On the family front, we went on our first holiday post-COVID to country Victoria. It was interesting returning to various places with children. I think it is fair to say wine tasting and children do not always match.
Personally, I finally got around to loading Linux on my old Macbook Pro and Chromebook. Other than the ability to run music applications, I am pretty happy and not missing a think. I continued my dive back into books listening to Thomas More’s Utopia, Liu Cixin’s The Three-Body Problem and Sylvia Plath’s The Bell Jar. I also nostalgically binged The Dark Crystal: Age of Resistance. (Was this really made for children?) In regards to music, Montaigne’s Making It has been on repeat.
Here then are some of the other dots that have had me thinking:
Amelia Tate considers the place of TikTok in the classroom. She discusses the trend of content created about and even with students.
Leslie Jamison dives back into the world of the Choose Your Own Adventure book series.
Dean Ashenden reflects on the failure of Gonski and the education revolution.
Cameron Paterson discusses the way in which schools are still held hostage by the timetable.
David Truss shares an activity where he creates a portrait wall with a want, a wish, a hope or a dream underneath it.
After Self-Hosting My Email for Twenty-Three Years, I have Thrown In the Towel. The Oligopoloy has Won.
Carlos Fenollosa reflects on the demise of self-hosted email. One of the main reasons he argues for the failure is the crude blacklisting of large swaths of email, rather than a penalty process.
Niek Hilkmann and Thomas Walskaar interview Tom Persky about the dying art of maintaining floppy disks.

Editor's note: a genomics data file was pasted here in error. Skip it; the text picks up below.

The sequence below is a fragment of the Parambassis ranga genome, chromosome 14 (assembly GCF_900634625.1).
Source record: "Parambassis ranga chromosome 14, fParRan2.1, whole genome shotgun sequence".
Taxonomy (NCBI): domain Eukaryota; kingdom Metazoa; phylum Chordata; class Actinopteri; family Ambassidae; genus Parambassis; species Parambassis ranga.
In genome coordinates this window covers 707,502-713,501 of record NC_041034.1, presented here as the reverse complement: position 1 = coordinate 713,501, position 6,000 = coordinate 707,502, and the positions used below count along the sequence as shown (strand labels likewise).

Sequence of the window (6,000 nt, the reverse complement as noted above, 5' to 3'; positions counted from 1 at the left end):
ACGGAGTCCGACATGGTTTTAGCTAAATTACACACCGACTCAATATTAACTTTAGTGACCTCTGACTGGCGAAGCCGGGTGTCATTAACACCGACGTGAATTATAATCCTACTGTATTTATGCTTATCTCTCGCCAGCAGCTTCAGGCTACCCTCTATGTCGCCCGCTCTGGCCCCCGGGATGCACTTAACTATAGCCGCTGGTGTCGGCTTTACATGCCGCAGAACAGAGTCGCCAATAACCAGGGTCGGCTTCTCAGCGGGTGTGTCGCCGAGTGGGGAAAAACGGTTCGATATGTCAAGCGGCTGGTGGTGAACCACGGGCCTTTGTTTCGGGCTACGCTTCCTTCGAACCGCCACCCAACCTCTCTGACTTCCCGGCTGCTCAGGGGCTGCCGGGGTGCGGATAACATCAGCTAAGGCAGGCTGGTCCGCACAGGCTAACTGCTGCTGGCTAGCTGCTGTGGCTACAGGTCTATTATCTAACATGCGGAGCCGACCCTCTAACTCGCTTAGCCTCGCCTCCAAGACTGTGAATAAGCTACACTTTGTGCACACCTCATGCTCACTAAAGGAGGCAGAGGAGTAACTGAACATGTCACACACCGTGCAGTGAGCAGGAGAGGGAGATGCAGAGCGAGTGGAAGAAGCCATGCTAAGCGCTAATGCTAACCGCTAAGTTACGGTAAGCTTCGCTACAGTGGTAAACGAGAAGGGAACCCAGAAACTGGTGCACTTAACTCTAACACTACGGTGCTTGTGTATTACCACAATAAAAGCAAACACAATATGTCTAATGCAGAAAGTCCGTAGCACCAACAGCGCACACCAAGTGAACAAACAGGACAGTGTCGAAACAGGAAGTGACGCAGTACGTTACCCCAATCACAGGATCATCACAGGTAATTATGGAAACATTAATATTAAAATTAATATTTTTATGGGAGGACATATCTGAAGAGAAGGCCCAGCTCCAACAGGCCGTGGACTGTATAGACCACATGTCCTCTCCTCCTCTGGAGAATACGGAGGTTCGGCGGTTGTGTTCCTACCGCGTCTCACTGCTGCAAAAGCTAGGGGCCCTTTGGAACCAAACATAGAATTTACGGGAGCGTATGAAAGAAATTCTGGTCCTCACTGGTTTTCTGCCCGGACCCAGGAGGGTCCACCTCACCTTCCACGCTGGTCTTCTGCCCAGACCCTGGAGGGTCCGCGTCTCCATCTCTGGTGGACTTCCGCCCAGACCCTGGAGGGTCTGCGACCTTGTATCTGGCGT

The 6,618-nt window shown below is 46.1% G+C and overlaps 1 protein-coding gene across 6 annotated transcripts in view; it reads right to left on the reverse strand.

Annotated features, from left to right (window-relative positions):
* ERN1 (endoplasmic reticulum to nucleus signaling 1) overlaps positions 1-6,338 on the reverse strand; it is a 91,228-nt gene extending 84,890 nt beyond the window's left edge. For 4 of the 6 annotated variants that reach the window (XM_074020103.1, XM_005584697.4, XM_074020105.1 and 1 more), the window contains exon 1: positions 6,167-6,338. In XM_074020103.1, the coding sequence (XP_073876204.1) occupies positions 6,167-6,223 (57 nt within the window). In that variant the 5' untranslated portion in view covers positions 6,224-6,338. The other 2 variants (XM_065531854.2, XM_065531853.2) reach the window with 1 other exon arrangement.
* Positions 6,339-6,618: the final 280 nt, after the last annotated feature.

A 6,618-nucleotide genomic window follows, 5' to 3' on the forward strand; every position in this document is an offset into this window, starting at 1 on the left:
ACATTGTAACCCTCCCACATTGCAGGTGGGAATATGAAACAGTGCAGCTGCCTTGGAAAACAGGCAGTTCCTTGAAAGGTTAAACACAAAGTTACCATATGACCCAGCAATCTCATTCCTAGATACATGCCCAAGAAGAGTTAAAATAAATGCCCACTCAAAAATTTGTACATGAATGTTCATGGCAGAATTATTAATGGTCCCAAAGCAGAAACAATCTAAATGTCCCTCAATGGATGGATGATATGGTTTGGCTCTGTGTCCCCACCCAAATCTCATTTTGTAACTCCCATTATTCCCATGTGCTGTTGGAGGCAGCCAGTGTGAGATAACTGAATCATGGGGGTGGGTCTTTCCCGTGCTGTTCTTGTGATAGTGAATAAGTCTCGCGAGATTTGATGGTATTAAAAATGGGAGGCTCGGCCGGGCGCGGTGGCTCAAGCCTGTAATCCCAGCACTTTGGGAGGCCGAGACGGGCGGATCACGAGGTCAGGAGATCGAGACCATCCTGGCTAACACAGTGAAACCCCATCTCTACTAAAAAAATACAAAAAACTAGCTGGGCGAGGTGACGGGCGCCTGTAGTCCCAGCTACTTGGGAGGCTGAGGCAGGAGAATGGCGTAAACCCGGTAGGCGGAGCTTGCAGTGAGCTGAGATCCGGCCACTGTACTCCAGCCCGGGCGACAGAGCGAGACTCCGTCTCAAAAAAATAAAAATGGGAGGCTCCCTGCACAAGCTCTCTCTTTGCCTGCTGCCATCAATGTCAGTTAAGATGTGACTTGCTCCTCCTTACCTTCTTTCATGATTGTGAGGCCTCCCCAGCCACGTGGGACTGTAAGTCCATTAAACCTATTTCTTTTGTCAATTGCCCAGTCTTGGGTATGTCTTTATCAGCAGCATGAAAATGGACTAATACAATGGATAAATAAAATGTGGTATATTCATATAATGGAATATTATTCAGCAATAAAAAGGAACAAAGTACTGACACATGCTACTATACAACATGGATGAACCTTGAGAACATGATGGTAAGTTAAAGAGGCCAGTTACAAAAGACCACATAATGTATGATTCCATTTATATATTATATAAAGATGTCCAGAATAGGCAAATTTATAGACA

Cory Doctorow unpacks how an interoperable Facebook might work.
Jason Feifer provides insight into Amy Orben’s four-step Sisyphean cycle of technology panics.
Bonnie Stewart reflects upon the online learning with the return to the classroom in a post-COVID world.
Alex Hern discusses the dark-side to the magic of artificial intelligence.
Craig Mod shares his passion for electric bikes.
After Queen Elizabeth II’s death, Indigenous Australia can’t be expected to shut up. Our sorry business is without end
With the passing of Queen Elizabeth, Stan Grant considers legacy of colonisation for indigenous people around the world.
Abdullah Iqbal unpacks some of the research into the benefits of music on the brain.
In order to survived the battered psyche, Venkatesh Rao explains that way have resorted to the ‘ark head’ mental model. This involves giving up on solving the world’s ills and simply hiding in our ark.
Adrian Lenardic and Johnny Seales argue that the rewarding of attention economy has corrupted scientific research.
Florence Nightingale Was Born 197 Years Ago, and Her Infographics Were Better Than Most of the Internet’s
Celebrating the birth of , Cara Giaimo discusses Florence Nightingale’s impact in regards to the spread of ideas, not just as the ‘Lady with the Lamp’.
Read Write Respond #080
So that was September for me, how about you? As always, hope you are safe and well.